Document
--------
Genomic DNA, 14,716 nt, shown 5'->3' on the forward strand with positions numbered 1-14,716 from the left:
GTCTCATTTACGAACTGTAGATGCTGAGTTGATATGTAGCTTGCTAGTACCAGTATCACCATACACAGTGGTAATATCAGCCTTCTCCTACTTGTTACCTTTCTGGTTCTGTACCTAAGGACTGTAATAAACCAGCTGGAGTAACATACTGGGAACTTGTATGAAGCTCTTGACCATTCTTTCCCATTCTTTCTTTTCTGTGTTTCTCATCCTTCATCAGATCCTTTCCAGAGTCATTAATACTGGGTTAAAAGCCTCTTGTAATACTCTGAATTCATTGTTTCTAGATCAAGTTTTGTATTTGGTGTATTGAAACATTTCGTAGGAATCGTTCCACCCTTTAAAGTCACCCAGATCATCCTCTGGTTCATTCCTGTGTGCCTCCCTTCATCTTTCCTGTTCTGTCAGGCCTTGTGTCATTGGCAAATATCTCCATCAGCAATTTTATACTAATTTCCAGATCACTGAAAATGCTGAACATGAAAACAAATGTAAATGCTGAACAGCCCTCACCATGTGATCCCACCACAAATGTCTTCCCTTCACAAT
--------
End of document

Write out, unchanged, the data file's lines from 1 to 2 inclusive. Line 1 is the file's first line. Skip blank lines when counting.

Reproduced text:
Genomic DNA, 14,716 nt, shown 5'->3' on the forward strand with positions numbered 1-14,716 from the left:
GTCTCATTTACGAACTGTAGATGCTGAGTTGATATGTAGCTTGCTAGTACCAGTATCACCATACACAGTGGTAATATCAGCCTTCTCCTACTTGTTACCTTTCTGGTTCTGTACCTAAGGACTGTAATAAACCAGCTGGAGTAACATACTGGGAACTTGTATGAAGCTCTTGACCATTCTTTCCCATTCTTTCTTTTCTGTGTTTCTCATCCTTCATCAGATCCTTTCCAGAGTCATTAATACTGGGTTAAAAGCCTCTTGTAATACTCTGAATTCATTGTTTCTAGATCAAGTTTTGTATTTGGTGTATTGAAACATTTCGTAGGAATCGTTCCACCCTTTAAAGTCACCCAGATCATCCTCTGGTTCATTCCTGTGTGCCTCCCTTCATCTTTCCTGTTCTGTCAGGCCTTGTGTCATTGGCAAATATCTCCATCAGCAATTTTATACTAATTTCCAGATCACTGAAAATGCTGAACATGAAAACAAATGTAAATGCTGAACAGCCCTCACCATGTGATCCCACCACAAATGTCTTCCCTTCACAAT